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Porters are one of the unseen and unrecognised cogs that keep a hospital running. During the current Covid-19 crisis the efficiency with which porters can move patients is going to be critical in maintaining flow throughout the hospital – but how can that be achieved when demands are so high and porter numbers are likely to be reduced due to ill-health or self-isolation?
With so many NHS Trusts still reliant on manual portering allocation, Deb Sutton, Director of Client Support, TeleTracking explains how automated tracking and allocation of jobs can improve efficiency by up to 20% while also making it faster and easier for clinicians to request portering services.
Lack of Visibility
The vast majority of NHS Trusts are still relying on manual methods for requesting and allocating portering services. At any time, this results in delays and inefficiency. At the moment, when every second counts and there is a pressing need to optimise ever-decreasing resources, the lack of visibility regarding both porter location and performance is compromising a very stretched system.
In an increasingly digital NHS, the reliance upon a single telephone line for all clinicians to request a porter is extraordinary. Why should highly stressed individuals spend time trying to get through to the single dispatcher, often making repeated calls because the line is engaged? How, with no view of where any porter may be in the hospital, can one dispatcher efficiently allocate tasks? And how long does the clinician need to wait before realising the porter isn’t coming and has to call again?
The process is outdated, inefficient and unnecessary. It is compromising performance and affecting patient outcomes.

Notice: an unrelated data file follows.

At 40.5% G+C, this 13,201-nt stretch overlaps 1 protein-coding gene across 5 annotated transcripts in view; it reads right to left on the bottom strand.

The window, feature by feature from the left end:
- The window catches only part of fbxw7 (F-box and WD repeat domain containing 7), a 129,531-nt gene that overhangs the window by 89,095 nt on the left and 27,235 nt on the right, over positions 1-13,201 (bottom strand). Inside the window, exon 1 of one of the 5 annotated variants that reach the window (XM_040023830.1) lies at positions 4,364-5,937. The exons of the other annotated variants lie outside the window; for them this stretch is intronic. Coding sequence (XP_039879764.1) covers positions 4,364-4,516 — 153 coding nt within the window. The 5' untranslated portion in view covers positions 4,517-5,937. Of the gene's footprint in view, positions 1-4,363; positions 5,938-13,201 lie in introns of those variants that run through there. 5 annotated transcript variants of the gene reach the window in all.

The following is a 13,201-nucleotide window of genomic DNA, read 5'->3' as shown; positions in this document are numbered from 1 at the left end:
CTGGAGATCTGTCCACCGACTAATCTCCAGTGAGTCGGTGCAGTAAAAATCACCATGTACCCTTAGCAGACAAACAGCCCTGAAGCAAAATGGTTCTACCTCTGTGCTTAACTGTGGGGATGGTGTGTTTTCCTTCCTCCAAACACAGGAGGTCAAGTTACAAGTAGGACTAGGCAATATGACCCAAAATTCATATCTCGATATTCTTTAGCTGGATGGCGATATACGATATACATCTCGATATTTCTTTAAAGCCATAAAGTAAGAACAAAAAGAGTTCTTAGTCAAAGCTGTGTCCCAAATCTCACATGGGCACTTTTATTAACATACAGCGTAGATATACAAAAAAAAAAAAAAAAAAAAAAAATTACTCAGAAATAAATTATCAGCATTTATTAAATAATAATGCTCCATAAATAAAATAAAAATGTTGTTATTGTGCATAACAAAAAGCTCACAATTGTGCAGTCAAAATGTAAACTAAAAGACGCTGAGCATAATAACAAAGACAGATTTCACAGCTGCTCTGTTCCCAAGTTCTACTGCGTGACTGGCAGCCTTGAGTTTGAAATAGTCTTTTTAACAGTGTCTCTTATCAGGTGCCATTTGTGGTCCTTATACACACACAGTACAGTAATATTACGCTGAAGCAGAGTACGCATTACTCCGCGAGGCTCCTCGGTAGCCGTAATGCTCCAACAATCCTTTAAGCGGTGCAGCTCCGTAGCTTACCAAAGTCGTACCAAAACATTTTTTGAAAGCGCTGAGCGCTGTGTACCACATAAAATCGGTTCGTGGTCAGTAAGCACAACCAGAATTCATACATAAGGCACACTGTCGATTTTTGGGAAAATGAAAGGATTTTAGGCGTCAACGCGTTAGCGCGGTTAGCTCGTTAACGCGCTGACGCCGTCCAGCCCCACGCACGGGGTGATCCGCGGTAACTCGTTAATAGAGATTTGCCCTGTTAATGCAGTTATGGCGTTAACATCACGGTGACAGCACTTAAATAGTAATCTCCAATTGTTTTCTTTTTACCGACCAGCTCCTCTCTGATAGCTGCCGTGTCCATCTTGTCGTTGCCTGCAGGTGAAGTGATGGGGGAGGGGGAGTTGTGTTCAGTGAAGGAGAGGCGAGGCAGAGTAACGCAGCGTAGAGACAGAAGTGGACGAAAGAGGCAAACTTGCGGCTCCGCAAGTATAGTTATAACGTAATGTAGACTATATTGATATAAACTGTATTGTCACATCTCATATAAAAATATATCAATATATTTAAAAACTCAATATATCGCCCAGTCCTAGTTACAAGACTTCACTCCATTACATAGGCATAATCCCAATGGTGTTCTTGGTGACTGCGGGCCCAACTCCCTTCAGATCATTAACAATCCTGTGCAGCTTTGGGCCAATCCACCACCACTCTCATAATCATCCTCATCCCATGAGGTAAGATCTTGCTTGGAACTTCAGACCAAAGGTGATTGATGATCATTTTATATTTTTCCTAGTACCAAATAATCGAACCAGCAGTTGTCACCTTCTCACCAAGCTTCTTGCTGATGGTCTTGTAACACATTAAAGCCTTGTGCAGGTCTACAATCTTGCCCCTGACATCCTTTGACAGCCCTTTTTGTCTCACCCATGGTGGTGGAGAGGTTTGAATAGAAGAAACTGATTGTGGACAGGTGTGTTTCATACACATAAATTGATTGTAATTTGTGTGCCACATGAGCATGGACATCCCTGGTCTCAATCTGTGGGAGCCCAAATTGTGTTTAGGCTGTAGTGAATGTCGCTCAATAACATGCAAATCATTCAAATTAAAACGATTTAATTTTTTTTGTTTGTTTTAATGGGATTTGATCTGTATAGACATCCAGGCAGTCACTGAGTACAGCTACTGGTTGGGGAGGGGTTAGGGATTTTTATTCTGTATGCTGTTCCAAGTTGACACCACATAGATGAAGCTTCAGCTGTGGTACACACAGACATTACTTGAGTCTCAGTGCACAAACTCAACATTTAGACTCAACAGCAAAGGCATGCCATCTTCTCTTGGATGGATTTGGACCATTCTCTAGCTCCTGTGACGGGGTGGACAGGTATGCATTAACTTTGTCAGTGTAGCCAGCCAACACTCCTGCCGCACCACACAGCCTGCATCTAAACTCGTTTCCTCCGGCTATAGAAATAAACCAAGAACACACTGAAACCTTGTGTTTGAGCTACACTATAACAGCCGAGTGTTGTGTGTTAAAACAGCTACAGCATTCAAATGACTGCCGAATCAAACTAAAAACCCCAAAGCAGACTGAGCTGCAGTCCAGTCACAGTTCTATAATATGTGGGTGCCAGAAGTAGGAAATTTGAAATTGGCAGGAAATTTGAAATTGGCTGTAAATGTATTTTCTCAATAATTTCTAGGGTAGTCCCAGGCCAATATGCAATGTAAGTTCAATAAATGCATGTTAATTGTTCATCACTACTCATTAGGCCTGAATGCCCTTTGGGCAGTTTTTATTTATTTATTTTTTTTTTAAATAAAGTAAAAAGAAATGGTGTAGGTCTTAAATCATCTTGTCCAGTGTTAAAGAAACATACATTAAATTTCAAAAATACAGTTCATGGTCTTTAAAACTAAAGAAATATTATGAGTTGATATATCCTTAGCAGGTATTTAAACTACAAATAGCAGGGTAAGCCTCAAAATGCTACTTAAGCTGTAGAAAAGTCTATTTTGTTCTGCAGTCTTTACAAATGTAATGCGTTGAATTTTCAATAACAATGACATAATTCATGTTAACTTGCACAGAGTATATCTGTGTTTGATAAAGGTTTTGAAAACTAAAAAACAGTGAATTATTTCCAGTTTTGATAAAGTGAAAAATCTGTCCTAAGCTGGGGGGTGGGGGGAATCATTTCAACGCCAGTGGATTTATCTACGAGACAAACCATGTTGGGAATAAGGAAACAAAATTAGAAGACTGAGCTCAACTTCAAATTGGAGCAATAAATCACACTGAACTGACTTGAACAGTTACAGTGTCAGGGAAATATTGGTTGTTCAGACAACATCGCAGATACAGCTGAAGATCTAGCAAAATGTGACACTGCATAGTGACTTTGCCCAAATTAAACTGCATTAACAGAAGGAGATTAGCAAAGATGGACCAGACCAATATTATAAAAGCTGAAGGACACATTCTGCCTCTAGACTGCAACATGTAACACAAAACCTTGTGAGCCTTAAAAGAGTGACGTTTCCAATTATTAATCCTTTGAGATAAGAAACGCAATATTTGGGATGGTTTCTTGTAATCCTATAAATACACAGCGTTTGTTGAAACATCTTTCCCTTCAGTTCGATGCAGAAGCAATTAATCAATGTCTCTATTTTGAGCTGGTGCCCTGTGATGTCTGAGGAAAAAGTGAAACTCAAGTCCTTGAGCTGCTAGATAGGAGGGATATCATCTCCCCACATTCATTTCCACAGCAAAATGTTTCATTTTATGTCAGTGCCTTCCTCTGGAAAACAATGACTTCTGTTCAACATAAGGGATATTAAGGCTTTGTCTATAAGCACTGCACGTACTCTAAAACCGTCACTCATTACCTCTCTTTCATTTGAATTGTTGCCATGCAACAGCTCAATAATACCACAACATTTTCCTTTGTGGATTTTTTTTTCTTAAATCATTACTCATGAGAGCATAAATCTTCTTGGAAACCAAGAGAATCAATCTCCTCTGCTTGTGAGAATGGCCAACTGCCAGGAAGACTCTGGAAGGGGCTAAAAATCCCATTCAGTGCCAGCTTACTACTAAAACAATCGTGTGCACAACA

Automated and Efficient
An automated solution eradicates the need for any dispatchers – saving between £60,000 and £150,000 per year, depending on the size of hospital. Requests for a porter can be made within seconds, and the clinician has full visibility that a porter has been dispatched both on the digital White Board within the ward and on a mobile device. This radically reduces the time spent by clinicians requesting and chasing portering services, freeing up additional time to care.
With real-time visibility of the location of every porter, jobs allocation can be optimised. Using both the location and the priority of the patient – rather the priority of the person requesting the porter –removes the human element, eradicating the somewhat arbitrary allocation that can often occur with manual dispatch and also ensuring a fairer distribution of work to all porters.
There is also no need for a porter to return to a central location after each job is completed – using a mobile app to confirm a patient has been successfully moved, the porter will then receive the next job immediately. The efficiency gain is very significant, with one London Trust achieving a 20% improvement in productivity by replacing manual allocation and radios/paging devices with handheld devices with optimised allocation and scheduling.